“There’s a great harvest out there,” he said to them, “but there aren’t many workers. So plead with the harvest-master to send out workers for the harvest.” [Luke 10:2 (NTE)]
What is the most important moment in your Sunday service? If your church follows a liturgy, perhaps it is the confession, absolution, or thanksgiving. Singing praise music, hearing an inspiring sermon or sharing in the Lord’s Supper may be the highlight of your worship. Reciting the Creed, saying the Lord’s Prayer, greeting one another, communal prayer—all are important parts of the day’s worship service but are they the most important part of it? I wonder if the holiest moment of our Sunday morning occurs when the service is over and we leave the sanctuary (or turn off the computer) and go into the world. When the service has concluded, instead of our obligation to God being over for the week, could it just be starting? Could the next six days and twenty-three hours be more critical than that hour or so we spent at church?
Our God is a God of sending—Jesus was sent to us and now He sends us into the world. When we stop for brunch at First Watch, make a purchase at Home Depot, or chat with people at the dog park, we are His workers sent into the fields to harvest. When we’re cut off in traffic, vie for a parking spot at the mall, our neighbor needs a favor, or customer service fails to serve, we remain His workers and Jesus is to be heard in our voices and seen in our actions.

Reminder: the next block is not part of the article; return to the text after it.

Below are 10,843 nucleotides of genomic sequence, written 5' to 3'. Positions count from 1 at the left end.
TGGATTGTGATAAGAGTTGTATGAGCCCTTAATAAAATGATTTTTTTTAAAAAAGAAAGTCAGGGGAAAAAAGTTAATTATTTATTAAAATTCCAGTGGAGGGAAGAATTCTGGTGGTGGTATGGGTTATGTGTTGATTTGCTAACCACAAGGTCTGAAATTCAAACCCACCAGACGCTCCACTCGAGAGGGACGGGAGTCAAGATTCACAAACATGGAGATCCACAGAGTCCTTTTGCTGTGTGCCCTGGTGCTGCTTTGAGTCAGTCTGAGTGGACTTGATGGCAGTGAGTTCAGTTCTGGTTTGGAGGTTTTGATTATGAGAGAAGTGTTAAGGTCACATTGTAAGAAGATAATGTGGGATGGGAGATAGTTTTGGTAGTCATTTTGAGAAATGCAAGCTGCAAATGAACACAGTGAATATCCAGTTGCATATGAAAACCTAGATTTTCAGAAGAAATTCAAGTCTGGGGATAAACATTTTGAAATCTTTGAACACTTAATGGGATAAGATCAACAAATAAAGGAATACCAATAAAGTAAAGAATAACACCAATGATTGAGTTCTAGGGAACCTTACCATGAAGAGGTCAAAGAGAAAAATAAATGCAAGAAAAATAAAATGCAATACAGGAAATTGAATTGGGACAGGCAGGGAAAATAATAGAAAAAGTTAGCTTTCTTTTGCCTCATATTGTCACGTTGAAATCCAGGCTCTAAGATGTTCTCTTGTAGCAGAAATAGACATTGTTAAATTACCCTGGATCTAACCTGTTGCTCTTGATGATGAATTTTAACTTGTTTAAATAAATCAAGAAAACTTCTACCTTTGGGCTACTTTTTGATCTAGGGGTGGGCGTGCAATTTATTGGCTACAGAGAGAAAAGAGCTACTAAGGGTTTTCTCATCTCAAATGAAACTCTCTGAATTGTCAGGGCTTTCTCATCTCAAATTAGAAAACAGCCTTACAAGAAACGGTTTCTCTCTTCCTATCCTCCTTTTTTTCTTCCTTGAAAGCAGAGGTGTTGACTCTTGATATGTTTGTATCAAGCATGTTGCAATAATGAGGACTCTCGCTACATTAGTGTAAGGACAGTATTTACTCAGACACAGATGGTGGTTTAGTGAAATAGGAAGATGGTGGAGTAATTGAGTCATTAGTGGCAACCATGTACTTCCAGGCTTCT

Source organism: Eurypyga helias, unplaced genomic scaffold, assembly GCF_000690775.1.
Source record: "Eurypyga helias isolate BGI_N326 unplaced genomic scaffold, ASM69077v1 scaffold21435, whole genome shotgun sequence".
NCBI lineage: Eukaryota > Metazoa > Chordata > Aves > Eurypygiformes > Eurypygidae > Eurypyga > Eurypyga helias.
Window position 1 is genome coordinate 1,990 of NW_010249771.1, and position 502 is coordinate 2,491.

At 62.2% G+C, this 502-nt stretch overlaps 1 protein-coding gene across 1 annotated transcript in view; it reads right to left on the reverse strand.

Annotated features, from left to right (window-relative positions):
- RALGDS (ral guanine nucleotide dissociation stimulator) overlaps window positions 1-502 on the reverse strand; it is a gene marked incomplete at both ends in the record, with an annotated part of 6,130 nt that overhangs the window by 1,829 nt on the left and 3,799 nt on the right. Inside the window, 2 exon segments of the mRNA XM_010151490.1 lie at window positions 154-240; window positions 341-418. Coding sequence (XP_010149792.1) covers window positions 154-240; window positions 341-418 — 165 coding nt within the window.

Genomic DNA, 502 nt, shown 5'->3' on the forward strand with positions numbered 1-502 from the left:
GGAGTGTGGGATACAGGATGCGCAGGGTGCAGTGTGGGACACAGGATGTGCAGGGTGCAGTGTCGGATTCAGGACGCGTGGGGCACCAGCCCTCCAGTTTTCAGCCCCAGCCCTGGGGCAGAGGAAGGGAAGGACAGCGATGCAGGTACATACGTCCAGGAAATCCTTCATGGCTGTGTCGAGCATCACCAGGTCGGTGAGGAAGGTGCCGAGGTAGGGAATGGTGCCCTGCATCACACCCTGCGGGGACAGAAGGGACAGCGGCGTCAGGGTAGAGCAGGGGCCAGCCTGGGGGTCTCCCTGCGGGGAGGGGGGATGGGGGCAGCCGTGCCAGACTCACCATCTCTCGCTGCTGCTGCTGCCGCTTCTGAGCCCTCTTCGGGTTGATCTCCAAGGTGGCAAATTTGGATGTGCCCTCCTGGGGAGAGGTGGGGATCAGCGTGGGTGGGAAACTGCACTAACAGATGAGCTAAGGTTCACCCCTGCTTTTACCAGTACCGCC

When Jesus chose those seventy-two disciples to spread the word, He spoke of the lack of available workers. Here in the U.S., the Pew Research Center found that the number of adults identifying themselves as Christian was 65% of the population. Even though that percentage dropped from 78% in 2007, we’re still left with about 168 million potential workers. With an estimated 2.5 billion Christians worldwide, perhaps the problem isn’t a shortage of workers but rather a shortage of commitment to do God’s work. Fields ripe for harvest are everywhere we go—the office, grocery store, golf course, beach, hiking trail, yoga class, and post office. Are we willing to go where He sends us and do what He calls us to do? Granted, in this day and age of social distancing, working the harvest might look a little different than it did a year ago but, if we ask God for opportunities to be His witness, He will provide them.
If we had the cure for cancer, would we remain silent, only tell a select few, or shout it from the rooftop? As Christians, we have knowledge of something even more precious than cancer’s cure—we have the cure for death and it’s found in Jesus! Are we going to remain silent or will we spread the good news? This Sunday, when we’re released from church (or our on-line worship service), it’s not like being released from school for spring break or summer vacation. We may be dismissed from church but we are not dismissed from serving God. As a chosen people and a royal priesthood, the most important part of our week is just beginning.